I dish up a chunk of duck, a few slippery rice noodles, a big brown sculpted shiitake from the duck soup. “Taste the broth,” our guide and goad cries. I take a slurp.  It is fiercely intense and complex. “Oh my God,” I cry. She giggles happily.

Wide rice pasta of the drunken noodles is flecked with sweet peppers, onion and fried basil leaves. 

          I have nothing against pad thai, but I’m glad my crew lets me choose the Drunken Noodles instead tonight. The satiny and sticky wide rice pasta is flecked with sweet peppers, onion and fried basil leaves.  The smartly savory short rib in the fine coconut creamy maksamun curry is juicy, and not as fatty as it might be. “She cuts out a lot of the fat,” the promoter notes. There are roasted carrots and potato chunks alongside, too. And sticks of cinnamon. I’ve sampled less than half the menu, and so far everything is good or very good.

The short ribs in the fine coconut creamy maksamun comes with carrots, artichokes and cinnamon sticks.

          Indeed, the only dud is the crispy red snapper. I fell for the “crispy.” And the mango salad promised with it as an alternative to tamarind peanut sauce. Certainly, the curls of fish look assuring.  I bite into one. It’s flavorless. Almost all of it goes back to the kitchen, though no one bothers to ask why.

The bar is a little lonely on a Wednesday evening, but late diners crowd in for dinner.

          There are local beers on tap at the bar upfront, along with a collection in bottles including Thai. But after our cocktails — chili margaritas, cucumber ginger sangria and the Mekhong Thai Whiskey with Thai ice tea —  my friends move on to Albariño, a Spanish white wine by the glass.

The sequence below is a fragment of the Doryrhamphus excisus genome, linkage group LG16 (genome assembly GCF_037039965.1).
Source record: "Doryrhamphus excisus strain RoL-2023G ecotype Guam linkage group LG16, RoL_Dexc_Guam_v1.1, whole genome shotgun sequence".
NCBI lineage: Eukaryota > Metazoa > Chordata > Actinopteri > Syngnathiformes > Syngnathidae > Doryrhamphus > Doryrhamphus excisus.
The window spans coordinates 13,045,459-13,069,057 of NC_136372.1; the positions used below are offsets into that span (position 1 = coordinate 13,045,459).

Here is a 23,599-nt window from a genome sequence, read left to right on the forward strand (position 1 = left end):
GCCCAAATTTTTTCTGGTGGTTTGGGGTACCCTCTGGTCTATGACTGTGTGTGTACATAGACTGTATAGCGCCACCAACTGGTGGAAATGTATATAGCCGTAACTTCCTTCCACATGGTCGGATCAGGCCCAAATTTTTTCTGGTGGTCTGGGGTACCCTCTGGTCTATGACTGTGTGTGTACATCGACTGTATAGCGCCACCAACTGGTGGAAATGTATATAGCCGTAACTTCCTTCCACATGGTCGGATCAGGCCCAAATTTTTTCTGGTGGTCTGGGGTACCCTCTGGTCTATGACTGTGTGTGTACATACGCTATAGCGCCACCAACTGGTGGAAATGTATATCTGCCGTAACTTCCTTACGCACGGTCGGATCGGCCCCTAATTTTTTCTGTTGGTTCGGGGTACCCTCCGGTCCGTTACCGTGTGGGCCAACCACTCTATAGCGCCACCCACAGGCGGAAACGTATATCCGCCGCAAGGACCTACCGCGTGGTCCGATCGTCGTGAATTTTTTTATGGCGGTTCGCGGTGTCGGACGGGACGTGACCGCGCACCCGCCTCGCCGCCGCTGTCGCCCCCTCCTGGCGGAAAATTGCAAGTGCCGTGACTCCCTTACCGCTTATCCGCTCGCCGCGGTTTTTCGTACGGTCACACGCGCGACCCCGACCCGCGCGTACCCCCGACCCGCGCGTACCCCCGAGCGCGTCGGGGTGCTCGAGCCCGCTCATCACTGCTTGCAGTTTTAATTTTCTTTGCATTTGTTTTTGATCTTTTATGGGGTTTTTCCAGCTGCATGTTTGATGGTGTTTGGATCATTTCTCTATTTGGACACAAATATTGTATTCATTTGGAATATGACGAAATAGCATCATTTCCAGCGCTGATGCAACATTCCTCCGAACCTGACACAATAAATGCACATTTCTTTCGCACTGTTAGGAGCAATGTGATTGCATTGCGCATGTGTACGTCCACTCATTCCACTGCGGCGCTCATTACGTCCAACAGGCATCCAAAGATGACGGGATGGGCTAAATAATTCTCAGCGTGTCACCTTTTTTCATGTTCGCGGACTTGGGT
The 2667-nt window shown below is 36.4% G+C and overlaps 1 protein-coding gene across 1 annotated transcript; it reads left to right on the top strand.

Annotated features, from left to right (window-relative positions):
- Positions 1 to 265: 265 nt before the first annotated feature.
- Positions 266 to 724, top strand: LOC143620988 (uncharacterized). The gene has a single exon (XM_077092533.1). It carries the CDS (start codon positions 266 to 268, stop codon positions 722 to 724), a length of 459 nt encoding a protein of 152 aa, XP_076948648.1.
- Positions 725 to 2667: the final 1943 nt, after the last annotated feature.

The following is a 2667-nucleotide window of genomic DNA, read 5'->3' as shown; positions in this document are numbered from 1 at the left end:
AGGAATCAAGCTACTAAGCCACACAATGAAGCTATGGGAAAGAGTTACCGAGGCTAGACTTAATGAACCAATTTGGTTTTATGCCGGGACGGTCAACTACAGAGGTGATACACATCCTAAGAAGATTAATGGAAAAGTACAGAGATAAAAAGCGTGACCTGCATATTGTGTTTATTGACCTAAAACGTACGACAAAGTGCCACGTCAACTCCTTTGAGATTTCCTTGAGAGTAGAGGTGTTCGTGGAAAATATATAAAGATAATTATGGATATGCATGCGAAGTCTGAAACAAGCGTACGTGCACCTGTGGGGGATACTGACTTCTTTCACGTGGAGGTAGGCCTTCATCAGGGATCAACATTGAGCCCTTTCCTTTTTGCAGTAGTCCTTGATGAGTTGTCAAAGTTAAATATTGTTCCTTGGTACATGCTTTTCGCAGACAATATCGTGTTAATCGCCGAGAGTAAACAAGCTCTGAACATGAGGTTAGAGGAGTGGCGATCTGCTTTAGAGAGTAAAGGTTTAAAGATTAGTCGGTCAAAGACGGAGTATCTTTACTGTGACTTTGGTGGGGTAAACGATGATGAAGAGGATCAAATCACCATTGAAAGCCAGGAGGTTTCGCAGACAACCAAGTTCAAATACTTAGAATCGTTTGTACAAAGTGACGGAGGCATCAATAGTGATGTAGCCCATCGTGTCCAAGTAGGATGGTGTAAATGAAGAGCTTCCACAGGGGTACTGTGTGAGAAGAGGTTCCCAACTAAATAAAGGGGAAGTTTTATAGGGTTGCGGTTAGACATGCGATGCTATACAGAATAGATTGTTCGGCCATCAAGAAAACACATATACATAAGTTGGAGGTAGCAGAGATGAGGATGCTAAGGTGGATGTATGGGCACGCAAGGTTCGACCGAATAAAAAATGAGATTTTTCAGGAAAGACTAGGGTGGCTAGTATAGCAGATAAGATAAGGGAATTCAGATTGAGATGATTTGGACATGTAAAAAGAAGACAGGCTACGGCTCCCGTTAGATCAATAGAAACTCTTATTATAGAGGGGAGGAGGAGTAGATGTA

The poached pear is a little too bland. Maybe Asian bananas in vanilla flavored pandan is better.

          Desserts could be more memorable. The poached pear is wishy washy, and I’m not sure what my pals see in Asian bananas cuts afloat in pandan soup.

Clearly, I’m fascinated with the rotating colors of the façade. Here’s a fuscia moment.

          Samui stands out like a carnival on a quiet street. There’s not a lot of Brooklyn heat in this corner of Fort Greene right now. But the Brooklyn Navy Yard is supposedly about to have its moment. Chef Napadol and her music-producer husband HaNi Al-Bader live next door. She had cooked in her grandmother’s home-based restaurant kitchen before coming to America and finding success in jewelry and real estate.

The beat-up garage with its 25-foot ceilings has been transformed into a vast, art-filled supper club.

          The shabby garage with its 25-foot ceilings just steps away got her thinking about cooking again, creating a lighter, more modern version of Thai food. StudiosGO created the stylish 109-seat space from the brick-walled shambles. Graffiti artist Andrea von Bujdoss (aka Queen Andrea One) was hired to paint the sweeping Technicolor façade.

The wave in the bar wall acts as a canvas for 3D projections of local artists’ work created by Aryn John Freysteinson of RabCup Corp. Other craftsman fashioned the copper chandeliers and the hand blown glass “barnacles” that climb the bar wall. Of course, the sound and seasonality of the music come from a playlist by Al-Bader. 

Al-Bader and A Napadol make the rounds of tables tonight as a late crowd pours in. It’s a big investment in a neighborhood that is barely budding. Still I think it’s clear A. in her soft flowing turquoise Thai dress. is here for the long haul. I know because those are Uggs I see on her feet.

15 Vanderbilt Avenue just off Flushing Avenue, Fort Greene, Brooklyn. 917 909 1032. Dinner Tuesday to Thursday 5:30 pm to 10:30 pm., Friday and Saturday 5:30 to 10:30 pm. Brunch Saturday and Sunday 11 am to 4 pm. Closed Monday.